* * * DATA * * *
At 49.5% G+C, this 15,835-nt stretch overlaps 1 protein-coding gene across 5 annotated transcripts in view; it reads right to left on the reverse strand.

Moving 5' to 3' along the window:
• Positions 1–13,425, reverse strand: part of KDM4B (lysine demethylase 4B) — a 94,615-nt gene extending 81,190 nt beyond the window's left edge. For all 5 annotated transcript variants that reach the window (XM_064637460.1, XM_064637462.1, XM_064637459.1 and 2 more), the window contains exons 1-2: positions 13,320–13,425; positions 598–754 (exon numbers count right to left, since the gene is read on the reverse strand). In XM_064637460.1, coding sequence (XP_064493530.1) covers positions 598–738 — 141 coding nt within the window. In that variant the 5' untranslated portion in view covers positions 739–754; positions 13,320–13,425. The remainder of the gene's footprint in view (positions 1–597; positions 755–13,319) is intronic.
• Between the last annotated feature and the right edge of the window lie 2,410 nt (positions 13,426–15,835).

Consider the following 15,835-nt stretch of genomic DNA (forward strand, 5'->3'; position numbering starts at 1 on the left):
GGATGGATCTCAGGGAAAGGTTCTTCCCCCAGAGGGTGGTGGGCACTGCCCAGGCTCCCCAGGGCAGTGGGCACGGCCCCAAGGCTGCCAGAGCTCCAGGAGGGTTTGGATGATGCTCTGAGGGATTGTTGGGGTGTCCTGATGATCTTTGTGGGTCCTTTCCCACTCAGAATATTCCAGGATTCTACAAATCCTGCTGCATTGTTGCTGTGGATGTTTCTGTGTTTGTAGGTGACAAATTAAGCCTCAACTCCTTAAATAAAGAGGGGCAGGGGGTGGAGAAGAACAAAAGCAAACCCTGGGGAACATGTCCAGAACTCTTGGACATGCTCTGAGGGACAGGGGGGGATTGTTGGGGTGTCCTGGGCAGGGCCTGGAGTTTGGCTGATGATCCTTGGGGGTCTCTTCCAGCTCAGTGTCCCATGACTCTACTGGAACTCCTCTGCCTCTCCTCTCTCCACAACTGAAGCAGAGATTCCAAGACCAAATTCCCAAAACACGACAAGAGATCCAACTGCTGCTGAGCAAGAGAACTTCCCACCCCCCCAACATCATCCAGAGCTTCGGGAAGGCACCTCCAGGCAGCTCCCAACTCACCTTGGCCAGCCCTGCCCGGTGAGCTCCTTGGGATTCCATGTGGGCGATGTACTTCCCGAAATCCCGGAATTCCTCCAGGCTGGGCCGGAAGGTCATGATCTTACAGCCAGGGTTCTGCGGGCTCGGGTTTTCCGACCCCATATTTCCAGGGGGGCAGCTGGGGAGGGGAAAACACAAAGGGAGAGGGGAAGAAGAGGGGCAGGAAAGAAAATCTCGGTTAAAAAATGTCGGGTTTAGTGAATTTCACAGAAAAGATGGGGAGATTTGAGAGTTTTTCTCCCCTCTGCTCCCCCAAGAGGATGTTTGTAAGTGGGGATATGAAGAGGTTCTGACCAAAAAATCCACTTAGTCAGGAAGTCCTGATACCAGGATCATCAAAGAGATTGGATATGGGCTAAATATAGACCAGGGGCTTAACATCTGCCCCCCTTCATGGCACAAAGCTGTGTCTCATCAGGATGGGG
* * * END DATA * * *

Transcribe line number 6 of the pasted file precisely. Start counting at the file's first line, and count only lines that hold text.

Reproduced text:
GGATGGATCTCAGGGAAAGGTTCTTCCCCCAGAGGGTGGTGGGCACTGCCCAGGCTCCCCAGGGCAGTGGGCACGGCCCCAAGGCTGCCAGAGCTCCAGGAGGGTTTGGATGATGCTCTGAGGGATTGTTGGGGTGTCCTGATGATCTTTGTGGGTCCTTTCCCACTCAGAATATTCCAGGATTCTACAAATCCTGCTGCATTGTTGCTGTGGATGTTTCTGTGTTTGTAGGTGACAAATTAAGCCTCAACTCCTTAAATAAAGAGGGGCAGGGGGTGGAGAAGAACAAAAGCAAACCCTGGGGAACATGTCCAGAACTCTTGGACATGCTCTGAGGGACAGGGGGGGATTGTTGGGGTGTCCTGGGCAGGGCCTGGAGTTTGGCTGATGATCCTTGGGGGTCTCTTCCAGCTCAGTGTCCCATGACTCTACTGGAACTCCTCTGCCTCTCCTCTCTCCACAACTGAAGCAGAGATTCCAAGACCAAATTCCCAAAACACGACAAGAGATCCAACTGCTGCTGAGCAAGAGAACTTCCCACCCCCCCAACATCATCCAGAGCTTCGGGAAGGCACCTCCAGGCAGCTCCCAACTCACCTTGGCCAGCCCTGCCCGGTGAGCTCCTTGGGATTCCATGTGGGCGATGTACTTCCCGAAATCCCGGAATTCCTCCAGGCTGGGCCGGAAGGTCATGATCTTACAGCCAGGGTTCTGCGGGCTCGGGTTTTCCGACCCCATATTTCCAGGGGGGCAGCTGGGGAGGGGAAAACACAAAGGGAGAGGGGAAGAAGAGGGGCAGGAAAGAAAATCTCGGTTAAAAAATGTCGGGTTTAGTGAATTTCACAGAAAAGATGGGGAGATTTGAGAGTTTTTCTCCCCTCTGCTCCCCCAAGAGGATGTTTGTAAGTGGGGATATGAAGAGGTTCTGACCAAAAAATCCACTTAGTCAGGAAGTCCTGATACCAGGATCATCAAAGAGATTGGATATGGGCTAAATATAGACCAGGGGCTTAACATCTGCCCCCCTTCATGGCACAAAGCTGTGTCTCATCAGGATGGGG